5 Christmas traditions from around the world you may not know

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    Toronto, Ontario (CTV Network) — For some, the idea of a big, bearded man sliding down their chimney might seem like cause for alarm. Christmas traditions vary widely around the world, and from carolling horse skulls to cheeky figurines to buckets of fried chicken, here are five Christmas customs you may not know.

Don’t be alarmed if you meet a carolling horse skull at your door in Wales. From Christmas through early January, the Mari Lwyd tradition sees a decorated horse skull and cloak placed on a stick and paraded by a person hidden inside. Accompanied by other folk characters, the group will visit homes and sing Welsh songs in exchange for food and drink. First described in 1800, the custom is thought to have much older pagan roots. While Mari Lwyd may look terrifying, getting a visit is actually considered good luck.

In Japan, nothing says “Merry Christmas” like a steaming plate of chicken. While Christmas itself isn’t widely celebrated in the country, many in Japan mark the holiday season by going out for Kentucky Fried Chicken. The tradition dates back to a wildly successful 1974 marketing campaign for a holiday-themed meal that has now transformed into lineups, packed restaurants and special Christmas-themed “party barrels” that usually have to be ordered weeks in advance. Just add a red hat and jacket, and Colonel Sanders also makes an easy stand-in for Santa Claus.

In Spain’s Catalonia region, your nativity scene wouldn’t be complete without something a little cheeky. Known as El Caganer, or the defecator, the holiday figurine traditionally depicts a farmer with a bare behind taking a number two. While its origins are uncertain, the custom likely developed in the 17th or 18th century and is thought to be linked to fertilization, good health and prosperity. El Caganer can be found elsewhere in Spain and Europe, but Barcelona is the best place to pick one up as a souvenir, where you can also buy squatting celebrities, athletes and politicians, like former U.S. President Donald Trump and Canadian Prime Minister Justin Trudeau. Catalonia also has a smiley and similarly crude Christmas log that children whack with sticks for presents.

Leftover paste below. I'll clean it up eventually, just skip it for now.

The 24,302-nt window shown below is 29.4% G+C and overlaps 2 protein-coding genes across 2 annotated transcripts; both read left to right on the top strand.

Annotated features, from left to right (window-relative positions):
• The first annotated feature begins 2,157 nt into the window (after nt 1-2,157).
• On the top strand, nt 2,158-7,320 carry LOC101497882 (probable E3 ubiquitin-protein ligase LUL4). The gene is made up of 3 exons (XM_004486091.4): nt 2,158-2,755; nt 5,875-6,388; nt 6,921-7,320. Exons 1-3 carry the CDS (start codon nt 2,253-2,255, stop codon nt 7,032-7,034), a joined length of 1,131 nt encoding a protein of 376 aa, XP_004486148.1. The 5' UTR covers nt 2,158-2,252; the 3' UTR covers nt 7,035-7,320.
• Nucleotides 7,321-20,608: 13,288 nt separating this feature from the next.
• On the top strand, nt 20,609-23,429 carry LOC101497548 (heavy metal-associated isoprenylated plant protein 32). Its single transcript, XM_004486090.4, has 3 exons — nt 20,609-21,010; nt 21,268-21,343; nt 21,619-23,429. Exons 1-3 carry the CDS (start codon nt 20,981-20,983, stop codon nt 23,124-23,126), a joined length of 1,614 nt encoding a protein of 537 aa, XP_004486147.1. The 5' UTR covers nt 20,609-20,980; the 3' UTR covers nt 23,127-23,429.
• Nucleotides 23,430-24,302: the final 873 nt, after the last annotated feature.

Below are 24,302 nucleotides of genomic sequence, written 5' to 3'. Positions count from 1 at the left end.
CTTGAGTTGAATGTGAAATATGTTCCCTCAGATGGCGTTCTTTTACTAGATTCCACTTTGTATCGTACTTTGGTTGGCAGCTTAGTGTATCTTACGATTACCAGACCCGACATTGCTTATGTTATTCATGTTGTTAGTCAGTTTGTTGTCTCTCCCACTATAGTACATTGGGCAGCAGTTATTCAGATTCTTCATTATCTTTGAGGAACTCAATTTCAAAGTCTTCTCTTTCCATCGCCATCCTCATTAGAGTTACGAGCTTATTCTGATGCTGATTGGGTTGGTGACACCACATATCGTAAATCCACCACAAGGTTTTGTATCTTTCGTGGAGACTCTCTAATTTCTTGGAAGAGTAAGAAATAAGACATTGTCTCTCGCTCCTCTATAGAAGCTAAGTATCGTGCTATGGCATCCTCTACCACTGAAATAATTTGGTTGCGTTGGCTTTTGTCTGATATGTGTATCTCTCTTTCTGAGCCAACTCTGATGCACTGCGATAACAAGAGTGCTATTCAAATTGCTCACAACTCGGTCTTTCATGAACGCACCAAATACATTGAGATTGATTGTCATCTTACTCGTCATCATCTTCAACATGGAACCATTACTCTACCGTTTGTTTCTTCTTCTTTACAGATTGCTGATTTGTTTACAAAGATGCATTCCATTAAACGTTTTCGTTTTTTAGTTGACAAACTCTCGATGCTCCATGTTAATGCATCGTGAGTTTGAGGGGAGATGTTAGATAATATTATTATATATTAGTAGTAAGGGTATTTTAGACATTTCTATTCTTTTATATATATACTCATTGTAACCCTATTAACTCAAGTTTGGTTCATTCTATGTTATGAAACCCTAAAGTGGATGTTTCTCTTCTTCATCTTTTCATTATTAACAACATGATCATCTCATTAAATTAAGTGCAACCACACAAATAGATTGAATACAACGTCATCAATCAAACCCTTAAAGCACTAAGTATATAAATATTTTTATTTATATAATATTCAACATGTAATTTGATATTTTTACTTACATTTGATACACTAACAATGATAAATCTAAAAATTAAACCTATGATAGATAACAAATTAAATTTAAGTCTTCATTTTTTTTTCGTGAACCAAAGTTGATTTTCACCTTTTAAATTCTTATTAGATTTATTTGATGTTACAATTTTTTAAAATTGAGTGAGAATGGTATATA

While she might look like a witch, well-behaved children in Italy should be happy to get a visit from La Befana. Often depicted as a kind and cartoonishly ugly old woman with a broomstick, she visits children across Italy on the night of Jan. 5 to deliver treats and gifts to the good, and lumps of coal, onions or garlic to the bad. Covered in soot, she can enter houses through a chimney like Santa Claus, but then sweeps up before departing. Many families leave her wine and a snack. The tradition is believed to date back to medieval Rome and ushers in the beginning of Epiphany on Jan. 6, which is a national holiday in the country.

Iceland’s Yule Cat, or Jólakötturinn, stalks the snowy countryside to devour people who haven’t received new clothes in time for Christmas Eve, which would be a reward for finishing work or chores. The huge and terrifying creature also encourages clothing donations, and is part of a cast of folklore characters that either scare children or give them presents each holiday season. Another is a Krampus-like giantess who devours bad kids, and her 13 children who get up to mischief but also leave small gifts in the shoes of well-behaved children. The first written accounts of the Yule Cat date from the 19th century, although it likely dates back much further.

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